Te Mana Hauora O Te Tairawhiti
16 September 2015
A plan to help prevent suicide in the Tairāwhiti region has been released.
Suicide is a significant issue for Tairāwhiti particularly among young Māori men and those living in the most deprived areas. Between 2007 and 2011 Tairāwhiti had the highest rate of suicide in New Zealand. Forty people took their own life in those four years. Since then the numbers have reduced, however, it looks like there was another spike in the last financial year.
The plan was developed by Hauora Tairāwhiti after a series of workshops were held with more than 80 representatives from a cross section of government and social service organisations in Tairāwhiti.
The plan aims to reduce the rate of suicide and suicidal behavior by supporting families, hapu and iwi and to improve services to those at high risk. There is also a focus on providing support after a suicide. This will help to reduce the impact on families and friends.
Working with the other agencies in Tairāwhiti it was obvious that we really need a more joined up approach and must be responsive to Māori as they are the most at risk says Portfolio Manager Ellen Fisher.
The Tairāwhiti Suicide Prevention and Postvention Plan has been produced alongside the development of the Te Rautaki Maori Whakamomori o Kaiti led by Jo-Vanna Ropiha of Te Rau Matatini.
“One area that is particularly relevant in Tairāwhiti is supporting whanau after a suicide. When one member of a whanau is suspected of committing suicide, there is an increased risk of suicide among that person’s friends and family. Making sure we have the support networks in place to provide appropriate support at these times is vital if we want to reduce both the number and impact of the tragedy of suicide in our region,” Mrs Fisher added.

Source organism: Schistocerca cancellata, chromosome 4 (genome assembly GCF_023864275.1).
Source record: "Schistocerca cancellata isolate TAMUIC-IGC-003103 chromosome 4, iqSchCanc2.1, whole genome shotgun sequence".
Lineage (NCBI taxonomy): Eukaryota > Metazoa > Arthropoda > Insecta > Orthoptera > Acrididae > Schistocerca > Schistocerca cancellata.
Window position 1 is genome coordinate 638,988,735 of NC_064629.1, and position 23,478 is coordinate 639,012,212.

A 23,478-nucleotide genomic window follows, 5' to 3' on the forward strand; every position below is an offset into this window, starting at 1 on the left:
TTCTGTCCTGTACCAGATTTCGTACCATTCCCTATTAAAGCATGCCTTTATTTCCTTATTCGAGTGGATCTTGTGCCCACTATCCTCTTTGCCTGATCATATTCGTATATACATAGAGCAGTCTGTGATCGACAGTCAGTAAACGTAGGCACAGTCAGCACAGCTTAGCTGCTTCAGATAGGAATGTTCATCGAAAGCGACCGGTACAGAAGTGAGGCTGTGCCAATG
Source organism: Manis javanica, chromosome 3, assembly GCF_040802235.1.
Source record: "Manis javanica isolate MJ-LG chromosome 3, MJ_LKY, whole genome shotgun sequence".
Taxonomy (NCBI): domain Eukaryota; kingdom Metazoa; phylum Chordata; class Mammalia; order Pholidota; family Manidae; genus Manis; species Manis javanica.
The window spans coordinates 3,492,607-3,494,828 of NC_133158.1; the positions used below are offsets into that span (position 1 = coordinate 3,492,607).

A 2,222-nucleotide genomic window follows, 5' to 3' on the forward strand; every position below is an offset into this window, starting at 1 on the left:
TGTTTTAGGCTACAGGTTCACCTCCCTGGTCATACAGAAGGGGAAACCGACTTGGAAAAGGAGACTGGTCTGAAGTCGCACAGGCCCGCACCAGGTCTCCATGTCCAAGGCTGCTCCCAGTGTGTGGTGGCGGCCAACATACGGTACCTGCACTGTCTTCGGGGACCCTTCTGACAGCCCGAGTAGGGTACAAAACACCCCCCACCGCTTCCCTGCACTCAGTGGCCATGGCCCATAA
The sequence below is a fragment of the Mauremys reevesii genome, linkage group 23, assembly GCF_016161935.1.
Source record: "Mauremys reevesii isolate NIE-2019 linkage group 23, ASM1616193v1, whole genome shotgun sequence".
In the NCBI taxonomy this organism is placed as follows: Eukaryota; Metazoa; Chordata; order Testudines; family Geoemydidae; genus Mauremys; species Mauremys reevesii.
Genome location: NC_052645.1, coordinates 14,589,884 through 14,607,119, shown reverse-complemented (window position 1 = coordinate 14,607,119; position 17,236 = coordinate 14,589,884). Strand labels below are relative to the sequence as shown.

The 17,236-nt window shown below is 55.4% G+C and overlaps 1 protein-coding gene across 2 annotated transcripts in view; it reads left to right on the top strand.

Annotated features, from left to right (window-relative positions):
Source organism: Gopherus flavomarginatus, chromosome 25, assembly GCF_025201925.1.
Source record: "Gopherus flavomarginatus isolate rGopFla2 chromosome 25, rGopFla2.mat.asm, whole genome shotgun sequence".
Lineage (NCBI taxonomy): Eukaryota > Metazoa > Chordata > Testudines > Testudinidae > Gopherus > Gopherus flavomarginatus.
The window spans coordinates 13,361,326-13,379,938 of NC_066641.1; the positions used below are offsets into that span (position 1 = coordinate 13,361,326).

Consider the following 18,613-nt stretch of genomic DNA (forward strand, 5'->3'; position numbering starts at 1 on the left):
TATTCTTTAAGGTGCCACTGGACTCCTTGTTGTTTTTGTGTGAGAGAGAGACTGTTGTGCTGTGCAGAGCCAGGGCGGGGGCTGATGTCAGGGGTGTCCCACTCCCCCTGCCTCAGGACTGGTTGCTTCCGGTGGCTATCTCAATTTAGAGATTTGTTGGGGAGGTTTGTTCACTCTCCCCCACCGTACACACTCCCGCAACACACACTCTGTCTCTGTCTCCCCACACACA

Suicide is a serious issue for our communities. Around 500 New Zealanders take their own lives every year, says Health Minister Jonathan Coleman.
“All DHBs now have plans in place to help them, in partnership with their local communities, prevent and respond to suicide.
“While there is some evidence that suicide rates in New Zealand have declined over time, the rates remain too high, particularly for young people and Māori. Reducing suicide rates requires coordinated action at a national and local level. DHBs are well placed to bring community groups together to coordinate and lead an approach that best meets local needs,” says Dr Coleman.
Where to get help:
• Your Doctor
• Child Adolescent Mental Health Services (CAMHS) 06 869 0541 during office hrs.
• Tairāwhiti Psychiatric Assessment Triage Team 24/7. Phone 06 867 2435 or 0800 243 500.
• Police 111
• For Lifeline phone- 0800 543 354
• Depression Helpline (8 am to 12 midnight) phone 0800 111 757
• Healthline phone 0800 611 116
• Samaritans phone 0800 211 211 / (04) 473 9739
• Suicide Crisis Helpline (aimed at those in distress, or those who are concerned about the wellbeing of someone else) –phone 0508 828 865 (0508 TAUTOKO)
• Youthline phone 0800 376 633, free text 234 or email firstname.lastname@example.org